Read the FHA’s full report here.


Friday, November 16, 2012

Is It Time to Buy A Rental Property?

Yesterday, we discussed rising rents and their impact on the long term housing expense of tenants. Today, we want to look at the opportunities that single-family rental units present for the small investor.
With house prices inching up and rents skyrocketing, this may be the perfect time to invest in single family residential real estate.
If you do, you won’t be alone. According to the National Association of Realtors’ (NAR) 2012 3rd Quarter Metro Area Report:
“Investors…accounted for 17 percent of all transactions in the third quarter.”
More than one out of every six houses sold are purchased by an investor. In the most recent MarketPulse Report by CoreLogic, their Principal Economist, Sam Khater, wrote on the subject in a story titled Roll Tide, or The Rise of the Single Family Rental Market. The major takeaways from the article are:
  • The single-family rental market remained very active in the late summer of 2012 with increases in demand, tightening inventory and rising rents.
  • Nationally, rental leasing volumes were up every month for two years. In August, they were up 7% over last year.
  • Supply was down 11% over the same period.
  • This tightness in supply has caused rents to increase.
  • Rent growth is expected to increase at a ‘strong clip’ late in 2012 and in 2013.
If a private investor is looking for a great hands-on opportunity, perhaps purchasing a single-family house to rent out makes sense. Check with your local real estate adviser to uncover the opportunities in your region.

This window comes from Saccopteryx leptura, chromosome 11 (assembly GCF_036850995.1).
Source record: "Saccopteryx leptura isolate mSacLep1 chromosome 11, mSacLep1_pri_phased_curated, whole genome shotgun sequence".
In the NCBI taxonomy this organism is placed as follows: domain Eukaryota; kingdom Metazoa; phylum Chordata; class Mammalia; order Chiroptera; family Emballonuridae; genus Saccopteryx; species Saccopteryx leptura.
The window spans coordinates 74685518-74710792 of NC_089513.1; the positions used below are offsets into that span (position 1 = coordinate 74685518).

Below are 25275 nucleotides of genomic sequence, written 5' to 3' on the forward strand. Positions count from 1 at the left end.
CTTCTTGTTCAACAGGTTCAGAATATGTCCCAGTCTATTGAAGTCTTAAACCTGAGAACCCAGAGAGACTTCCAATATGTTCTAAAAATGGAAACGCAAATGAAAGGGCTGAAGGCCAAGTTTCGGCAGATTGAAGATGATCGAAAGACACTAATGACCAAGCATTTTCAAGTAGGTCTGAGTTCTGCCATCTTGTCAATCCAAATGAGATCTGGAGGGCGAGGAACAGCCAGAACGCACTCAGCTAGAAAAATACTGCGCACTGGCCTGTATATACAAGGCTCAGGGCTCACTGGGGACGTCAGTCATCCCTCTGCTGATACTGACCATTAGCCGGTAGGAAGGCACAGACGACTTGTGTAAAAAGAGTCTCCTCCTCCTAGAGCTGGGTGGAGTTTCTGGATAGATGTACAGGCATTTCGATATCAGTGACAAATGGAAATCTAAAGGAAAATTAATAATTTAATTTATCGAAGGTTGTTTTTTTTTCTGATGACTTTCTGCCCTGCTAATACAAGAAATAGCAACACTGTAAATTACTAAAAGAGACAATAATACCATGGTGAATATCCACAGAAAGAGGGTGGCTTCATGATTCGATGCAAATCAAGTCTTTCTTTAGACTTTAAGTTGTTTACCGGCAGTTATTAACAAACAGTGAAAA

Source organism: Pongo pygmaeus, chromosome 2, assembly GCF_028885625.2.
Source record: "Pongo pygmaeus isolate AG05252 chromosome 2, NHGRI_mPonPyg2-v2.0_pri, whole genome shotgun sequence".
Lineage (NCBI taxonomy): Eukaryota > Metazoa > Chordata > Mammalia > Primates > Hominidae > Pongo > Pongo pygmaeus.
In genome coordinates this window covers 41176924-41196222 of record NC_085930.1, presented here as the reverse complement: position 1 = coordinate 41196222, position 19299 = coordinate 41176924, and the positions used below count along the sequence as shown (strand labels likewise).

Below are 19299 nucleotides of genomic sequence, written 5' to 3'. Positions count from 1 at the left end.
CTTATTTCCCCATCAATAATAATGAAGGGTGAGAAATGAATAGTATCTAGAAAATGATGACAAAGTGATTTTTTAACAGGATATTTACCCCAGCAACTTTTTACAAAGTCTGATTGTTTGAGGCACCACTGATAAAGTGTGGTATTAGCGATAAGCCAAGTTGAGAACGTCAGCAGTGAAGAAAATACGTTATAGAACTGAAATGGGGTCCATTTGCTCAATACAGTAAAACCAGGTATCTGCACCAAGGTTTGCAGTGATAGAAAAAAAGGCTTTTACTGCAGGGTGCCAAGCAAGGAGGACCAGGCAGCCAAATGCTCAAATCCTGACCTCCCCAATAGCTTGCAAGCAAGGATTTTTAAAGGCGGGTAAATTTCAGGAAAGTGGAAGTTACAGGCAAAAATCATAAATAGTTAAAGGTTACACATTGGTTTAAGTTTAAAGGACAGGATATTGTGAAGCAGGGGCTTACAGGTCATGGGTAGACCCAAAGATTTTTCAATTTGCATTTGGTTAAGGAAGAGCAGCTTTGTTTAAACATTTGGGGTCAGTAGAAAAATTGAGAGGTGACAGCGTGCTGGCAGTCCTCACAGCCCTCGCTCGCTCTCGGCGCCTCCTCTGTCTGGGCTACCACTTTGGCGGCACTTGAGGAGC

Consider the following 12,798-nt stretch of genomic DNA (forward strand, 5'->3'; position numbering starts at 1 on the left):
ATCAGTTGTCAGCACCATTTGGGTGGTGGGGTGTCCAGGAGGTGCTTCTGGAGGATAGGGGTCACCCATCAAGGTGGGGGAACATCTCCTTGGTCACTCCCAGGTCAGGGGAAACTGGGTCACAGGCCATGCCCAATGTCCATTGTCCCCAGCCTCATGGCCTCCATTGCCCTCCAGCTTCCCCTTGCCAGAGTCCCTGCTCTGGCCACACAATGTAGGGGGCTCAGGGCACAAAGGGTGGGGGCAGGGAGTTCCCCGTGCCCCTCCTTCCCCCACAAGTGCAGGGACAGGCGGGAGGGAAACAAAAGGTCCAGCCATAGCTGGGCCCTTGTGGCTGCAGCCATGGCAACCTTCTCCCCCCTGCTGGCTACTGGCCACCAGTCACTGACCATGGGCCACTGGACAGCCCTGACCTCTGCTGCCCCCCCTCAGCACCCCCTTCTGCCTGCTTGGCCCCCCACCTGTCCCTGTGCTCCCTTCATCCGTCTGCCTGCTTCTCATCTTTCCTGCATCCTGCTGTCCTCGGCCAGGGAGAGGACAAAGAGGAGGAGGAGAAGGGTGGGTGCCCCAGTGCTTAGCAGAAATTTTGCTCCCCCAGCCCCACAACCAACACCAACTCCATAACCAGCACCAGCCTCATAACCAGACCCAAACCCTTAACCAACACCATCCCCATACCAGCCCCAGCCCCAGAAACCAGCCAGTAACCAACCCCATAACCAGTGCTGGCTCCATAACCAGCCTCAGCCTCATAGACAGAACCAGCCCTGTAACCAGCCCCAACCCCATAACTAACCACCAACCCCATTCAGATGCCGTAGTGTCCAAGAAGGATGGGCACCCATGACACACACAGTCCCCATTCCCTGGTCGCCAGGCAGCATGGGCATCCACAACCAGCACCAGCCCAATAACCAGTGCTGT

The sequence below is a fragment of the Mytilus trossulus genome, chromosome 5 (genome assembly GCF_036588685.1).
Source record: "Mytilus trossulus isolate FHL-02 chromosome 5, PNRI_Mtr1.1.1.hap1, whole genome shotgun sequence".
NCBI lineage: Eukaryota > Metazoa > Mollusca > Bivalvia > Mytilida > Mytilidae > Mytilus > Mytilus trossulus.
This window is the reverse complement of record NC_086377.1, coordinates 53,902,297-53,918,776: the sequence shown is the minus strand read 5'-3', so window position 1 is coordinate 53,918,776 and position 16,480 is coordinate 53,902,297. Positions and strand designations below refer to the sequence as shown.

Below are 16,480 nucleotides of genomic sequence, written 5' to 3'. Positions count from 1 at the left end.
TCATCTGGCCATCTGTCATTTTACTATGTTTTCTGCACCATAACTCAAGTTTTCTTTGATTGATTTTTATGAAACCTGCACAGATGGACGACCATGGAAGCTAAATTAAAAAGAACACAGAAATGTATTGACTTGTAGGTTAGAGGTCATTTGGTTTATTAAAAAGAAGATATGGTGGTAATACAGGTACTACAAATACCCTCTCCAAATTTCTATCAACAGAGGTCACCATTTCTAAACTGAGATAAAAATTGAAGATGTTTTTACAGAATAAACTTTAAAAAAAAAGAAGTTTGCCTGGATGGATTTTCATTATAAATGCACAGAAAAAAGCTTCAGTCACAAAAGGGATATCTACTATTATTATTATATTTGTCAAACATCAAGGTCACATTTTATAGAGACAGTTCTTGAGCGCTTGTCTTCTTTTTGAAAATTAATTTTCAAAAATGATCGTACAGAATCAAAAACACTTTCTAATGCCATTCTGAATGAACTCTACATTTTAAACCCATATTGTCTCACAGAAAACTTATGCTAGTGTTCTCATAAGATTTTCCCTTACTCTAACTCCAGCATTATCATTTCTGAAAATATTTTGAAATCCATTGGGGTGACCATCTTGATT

Is It Time To Buy A Rental Property?

Monday, November 12, 2012

New Mortgage Applications Up, ReFi’s Down

Mortgage Rates Stay Fairly Steady (And Low)

Refi applications drop 4 weeks in a row

The last week in October saw a 6 percent drop in refi applications from the prior week, marking the fourth straight week of decreases. Interestingly, just a month earlier, in September, refinance applications reached their highest level in three years.

Mortgage rates continue to hover near all-time lows

Mortgage rates have been holding fairly steady at nearly record lows, which may partly explain the drop in applications for refinancing. As a senior economist at Wells Fargo Securities put it, “People who are not underwater have already refinanced. People who want to refinance but couldn’t are already underwater.”  (via Medill Reports)

Refinancing activity drop predicted to continue next year

At the Mortgage Bankers Association’s annual convention earlier this month, consensus seemed to be that mortgage originations would go up next year, but refinancing would drop in the second part of the year.

Thursday, November 8, 2012


A Conversation on Short Sales vs. Strategic Defaults

 Original Question: